“Wrinkles are the first sign of aging.” “Expensive cosmetics are better than cheaper ones.” “A high-SPF sunscreen protects you fully from the sun.” These are just a few of the myths that have popped up about skin aging — and what really helps (or doesn't). Here, we’ll look at a few of the most popular, and perhaps most harmful myths … some of these are just as bad or worse than sleeping with your makeup on!
We’ve known for a long time now that we can’t believe just anything that beauty bloggers, magazines, or even our friends say. You’ve probably heard more than a few things about skin aging that have caused you to raise an eyebrow. Let’s debunk some of the most pervasive myths out there.
The genes we inherit from our parents and grandparents are important, and they do play a large role in the way our skin ages. At the same time, there are other important factors, too. You can inherit great genes from your grandmother, who looked young her whole life long — and then go and squander that “advantage” by neglecting to care for your skin. The speed at which our skin ages is also greatly influenced by sun exposure and environmental pollutants, like smog. How we manage stress and our eating habits are also crucial.
This is one of the most dangerous myths — so it's time to debunk it once and for all. Repeat it out loud with us: the sun is active year-round, so it affects our skin year-round! Sunscreens with UVA and UVB filters — and preferably those labeled “broad-spectrum” or “PA ++++”, meaning they protect against both types of radiation, and sometimes also blue light — are your first line of defense against the harmful effects of the sun. Remember, the sun doesn’t just speed up our skin's aging process. It also has a carcinogenic effect. Sunscreen protects not only your beauty, but also your health. What could be more important?
The next myth also has to do with the sun. The higher a sunscreen's SPF factor, the better, of course — it means you can stay out in the sun longer without burning. Sunburns are caused by UVB rays, but let's not forget about UVA. The latter type of radiation penetrates our skin much more deeply — and therefore, it has even more serious consequences for our skin and our health. When investing in a sunscreen, choose one that protects you against both UVA and UVB rays, and apply them at least 15 minutes before sun exposure. Better yet, reduce the amount of time you spend in the sun altogether. It’s best to stay out of the sun between 11:00 AM and 3:00 PM. Remember to wash sunscreen off of your face as soon as you get home (provided you won’t be going out again). Use a cleanser that’s appropriate for the type of sunscreen (waterproof always requires a bit more work) and to whether or not you’re wearing makeup. Clean skin breathes better.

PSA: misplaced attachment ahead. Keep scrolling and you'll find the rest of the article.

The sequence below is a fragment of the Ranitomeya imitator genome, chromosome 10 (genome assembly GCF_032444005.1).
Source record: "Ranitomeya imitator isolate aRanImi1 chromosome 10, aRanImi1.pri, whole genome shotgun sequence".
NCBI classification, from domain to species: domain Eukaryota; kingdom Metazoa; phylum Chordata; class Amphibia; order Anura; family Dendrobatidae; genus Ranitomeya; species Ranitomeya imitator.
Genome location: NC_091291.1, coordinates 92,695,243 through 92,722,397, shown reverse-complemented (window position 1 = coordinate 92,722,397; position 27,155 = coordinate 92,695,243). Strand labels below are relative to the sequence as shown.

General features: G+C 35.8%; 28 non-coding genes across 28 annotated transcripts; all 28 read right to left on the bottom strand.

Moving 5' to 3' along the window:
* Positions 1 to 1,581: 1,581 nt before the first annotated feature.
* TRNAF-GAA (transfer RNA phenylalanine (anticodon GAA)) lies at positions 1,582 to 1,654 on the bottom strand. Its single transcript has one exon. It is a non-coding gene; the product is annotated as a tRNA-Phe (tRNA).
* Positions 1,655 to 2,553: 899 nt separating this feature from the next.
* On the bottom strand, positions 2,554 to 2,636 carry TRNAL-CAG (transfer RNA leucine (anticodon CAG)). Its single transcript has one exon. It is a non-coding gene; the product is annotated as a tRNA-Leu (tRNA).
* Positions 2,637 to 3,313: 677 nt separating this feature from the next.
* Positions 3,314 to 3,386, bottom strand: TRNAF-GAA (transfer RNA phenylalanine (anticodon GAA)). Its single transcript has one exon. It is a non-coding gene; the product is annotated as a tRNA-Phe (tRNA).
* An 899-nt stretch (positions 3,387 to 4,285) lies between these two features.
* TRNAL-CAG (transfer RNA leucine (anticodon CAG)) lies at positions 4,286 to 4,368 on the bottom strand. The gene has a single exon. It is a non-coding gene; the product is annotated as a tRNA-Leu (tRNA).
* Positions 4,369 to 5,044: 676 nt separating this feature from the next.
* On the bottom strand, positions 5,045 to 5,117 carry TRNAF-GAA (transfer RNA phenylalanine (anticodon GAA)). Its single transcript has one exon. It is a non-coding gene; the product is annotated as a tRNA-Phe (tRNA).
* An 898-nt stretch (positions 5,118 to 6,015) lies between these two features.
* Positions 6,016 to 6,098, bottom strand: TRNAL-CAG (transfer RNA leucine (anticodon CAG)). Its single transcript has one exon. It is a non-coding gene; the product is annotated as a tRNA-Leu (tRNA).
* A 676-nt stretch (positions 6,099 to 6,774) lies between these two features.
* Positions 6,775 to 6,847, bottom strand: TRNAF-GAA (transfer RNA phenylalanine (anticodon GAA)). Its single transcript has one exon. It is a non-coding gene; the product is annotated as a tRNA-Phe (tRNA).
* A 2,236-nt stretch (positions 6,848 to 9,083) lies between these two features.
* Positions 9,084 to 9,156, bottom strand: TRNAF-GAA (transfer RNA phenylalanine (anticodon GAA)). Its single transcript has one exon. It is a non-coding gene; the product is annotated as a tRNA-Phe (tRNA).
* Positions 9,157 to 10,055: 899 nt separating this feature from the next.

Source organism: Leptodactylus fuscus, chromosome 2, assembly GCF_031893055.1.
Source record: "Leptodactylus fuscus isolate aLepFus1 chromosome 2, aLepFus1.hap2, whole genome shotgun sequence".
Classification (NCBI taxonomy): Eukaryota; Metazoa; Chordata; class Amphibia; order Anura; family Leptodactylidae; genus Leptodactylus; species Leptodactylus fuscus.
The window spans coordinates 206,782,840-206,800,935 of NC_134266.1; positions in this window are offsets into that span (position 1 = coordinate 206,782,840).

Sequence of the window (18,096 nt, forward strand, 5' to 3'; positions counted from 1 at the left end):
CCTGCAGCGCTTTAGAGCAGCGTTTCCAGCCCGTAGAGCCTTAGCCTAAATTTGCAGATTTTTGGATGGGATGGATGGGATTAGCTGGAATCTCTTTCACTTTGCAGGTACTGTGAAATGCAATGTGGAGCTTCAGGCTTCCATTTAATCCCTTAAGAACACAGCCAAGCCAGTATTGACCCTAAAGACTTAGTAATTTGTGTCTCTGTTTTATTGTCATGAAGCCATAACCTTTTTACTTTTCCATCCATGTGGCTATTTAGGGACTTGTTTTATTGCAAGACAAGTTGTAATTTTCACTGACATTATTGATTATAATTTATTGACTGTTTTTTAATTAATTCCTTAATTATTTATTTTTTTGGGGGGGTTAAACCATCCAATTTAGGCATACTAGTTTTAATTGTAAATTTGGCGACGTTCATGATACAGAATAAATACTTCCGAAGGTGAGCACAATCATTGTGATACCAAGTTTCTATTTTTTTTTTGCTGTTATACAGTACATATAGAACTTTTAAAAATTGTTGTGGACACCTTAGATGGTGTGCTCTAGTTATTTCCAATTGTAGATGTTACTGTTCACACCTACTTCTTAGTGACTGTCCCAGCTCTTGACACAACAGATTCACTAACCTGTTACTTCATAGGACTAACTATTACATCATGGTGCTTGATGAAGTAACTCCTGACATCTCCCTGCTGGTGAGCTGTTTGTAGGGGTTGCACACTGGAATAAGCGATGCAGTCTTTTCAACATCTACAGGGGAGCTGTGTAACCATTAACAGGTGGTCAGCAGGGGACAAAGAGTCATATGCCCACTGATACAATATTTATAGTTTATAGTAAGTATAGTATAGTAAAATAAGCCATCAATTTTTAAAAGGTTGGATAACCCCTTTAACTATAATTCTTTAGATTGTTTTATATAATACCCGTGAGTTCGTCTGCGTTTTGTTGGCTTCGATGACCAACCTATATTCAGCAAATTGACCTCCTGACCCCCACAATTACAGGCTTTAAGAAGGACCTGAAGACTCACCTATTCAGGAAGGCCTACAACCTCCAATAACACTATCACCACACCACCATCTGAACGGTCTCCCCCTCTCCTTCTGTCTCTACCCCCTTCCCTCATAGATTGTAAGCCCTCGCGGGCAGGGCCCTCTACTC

Everyone ages differently, but the process starts for everyone after age 25. We can have an impact on this process — think self-care, a healthy lifestyle, salon treatments, sunscreen … and, of course, the right facial exercises and massages. Our skin is our largest organ, and at a certain age, its cellular metabolism simply slows down. After our 25th birthday, lipid production decreases, weakening our skin’s protective barrier and reducing the level moisture. After age 30, our skin slowly loses its elasticity, and it may start to succumb to gravity. It’s interesting, too, to observe our facial proportions. Visually, we can tell when someone is older — even if they’ve gone in for some aesthetic medicine and don’t show any wrinkles at all. The fat pads migrate, the distance between our noses and lips shifts, and our eyelids change shape. You can have the smoothest face in the world and still look “mature.” What we mean to say is that you shouldn’t wait to care for your skin until the first signs of aging kick in. The same logic applies to our bodies — there’s no sense in waiting to exercise until we have a problem.
It’s not about how much a product costs, but what it’s made of. Cosmetics can easily be marked up just for the sake of branding, creating only the impression of a higher quality. Don’t overpay. Read the INCI (International Nomenclature of Cosmetic Ingredients) list! It can help you learn to distinguish the right ingredients from the totally unnecessary ones.
Unfortunately, this just isn’t true. Those of you with dry skin can confirm this — hydration may be a constant issue. Wrinkles also show up more quickly on dry skin, because it lacks the higher level of hydro-lipid production that characterizes oily, combination, or normal skin.
Morning and night are equally important in skin care — daytime or nighttime products differ only in the type of nutrients they provide. In the morning, you need to protect your face from the the sun, wind, and smog you'll encounter during the day. At night, it’s about removing makeup and nourishing your skin.
Retinol, or Vitamin A, is one of the most effective anti-aging ingredients out there. When used properly, it can be part of a routine for all skin types — even if you’re acne-prone or have sensitive skin. The key to success is doing lots of research! You’ll want to learn how retinol works and how it will impact your individual complexion. To start, give the lowest-possible concentration a try, and follow it up with a high-SPF sunscreen (retinol makes everyone more sensitive to the sun). Remember: Every skin type reacts to retinol differently. Pay attention to your skin, and if you decide that retinol isn’t for you, stop using it. This said, it's best to consult an experienced skincare practitioner before incorporating retinol into your routine.
Skin aging can’t be stopped — that’s a reality we all face. But you can slow it down by incorporating a few simple steps into your daily skincare regimen. Now you know myth from reality, and what can do more harm than good.